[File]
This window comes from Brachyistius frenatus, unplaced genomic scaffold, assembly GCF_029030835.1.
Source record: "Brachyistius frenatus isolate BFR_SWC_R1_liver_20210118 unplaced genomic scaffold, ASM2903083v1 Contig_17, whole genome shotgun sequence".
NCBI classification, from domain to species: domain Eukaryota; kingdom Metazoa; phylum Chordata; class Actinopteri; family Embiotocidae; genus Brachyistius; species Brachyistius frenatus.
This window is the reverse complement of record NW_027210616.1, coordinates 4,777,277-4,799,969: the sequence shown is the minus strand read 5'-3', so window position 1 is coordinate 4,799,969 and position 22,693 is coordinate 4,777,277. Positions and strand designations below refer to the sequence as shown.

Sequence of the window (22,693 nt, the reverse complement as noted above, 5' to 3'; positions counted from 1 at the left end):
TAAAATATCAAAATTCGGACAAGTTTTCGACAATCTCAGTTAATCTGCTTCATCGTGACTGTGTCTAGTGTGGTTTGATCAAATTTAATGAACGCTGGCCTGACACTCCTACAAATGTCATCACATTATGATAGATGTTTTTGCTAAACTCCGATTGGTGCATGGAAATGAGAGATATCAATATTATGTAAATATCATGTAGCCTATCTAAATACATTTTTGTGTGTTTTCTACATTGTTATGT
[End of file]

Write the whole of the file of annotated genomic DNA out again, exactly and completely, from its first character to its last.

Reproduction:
This window comes from Brachyistius frenatus, unplaced genomic scaffold, assembly GCF_029030835.1.
Source record: "Brachyistius frenatus isolate BFR_SWC_R1_liver_20210118 unplaced genomic scaffold, ASM2903083v1 Contig_17, whole genome shotgun sequence".
NCBI classification, from domain to species: domain Eukaryota; kingdom Metazoa; phylum Chordata; class Actinopteri; family Embiotocidae; genus Brachyistius; species Brachyistius frenatus.
This window is the reverse complement of record NW_027210616.1, coordinates 4,777,277-4,799,969: the sequence shown is the minus strand read 5'-3', so window position 1 is coordinate 4,799,969 and position 22,693 is coordinate 4,777,277. Positions and strand designations below refer to the sequence as shown.

Sequence of the window (22,693 nt, the reverse complement as noted above, 5' to 3'; positions counted from 1 at the left end):
TAAAATATCAAAATTCGGACAAGTTTTCGACAATCTCAGTTAATCTGCTTCATCGTGACTGTGTCTAGTGTGGTTTGATCAAATTTAATGAACGCTGGCCTGACACTCCTACAAATGTCATCACATTATGATAGATGTTTTTGCTAAACTCCGATTGGTGCATGGAAATGAGAGATATCAATATTATGTAAATATCATGTAGCCTATCTAAATACATTTTTGTGTGTTTTCTACATTGTTATGT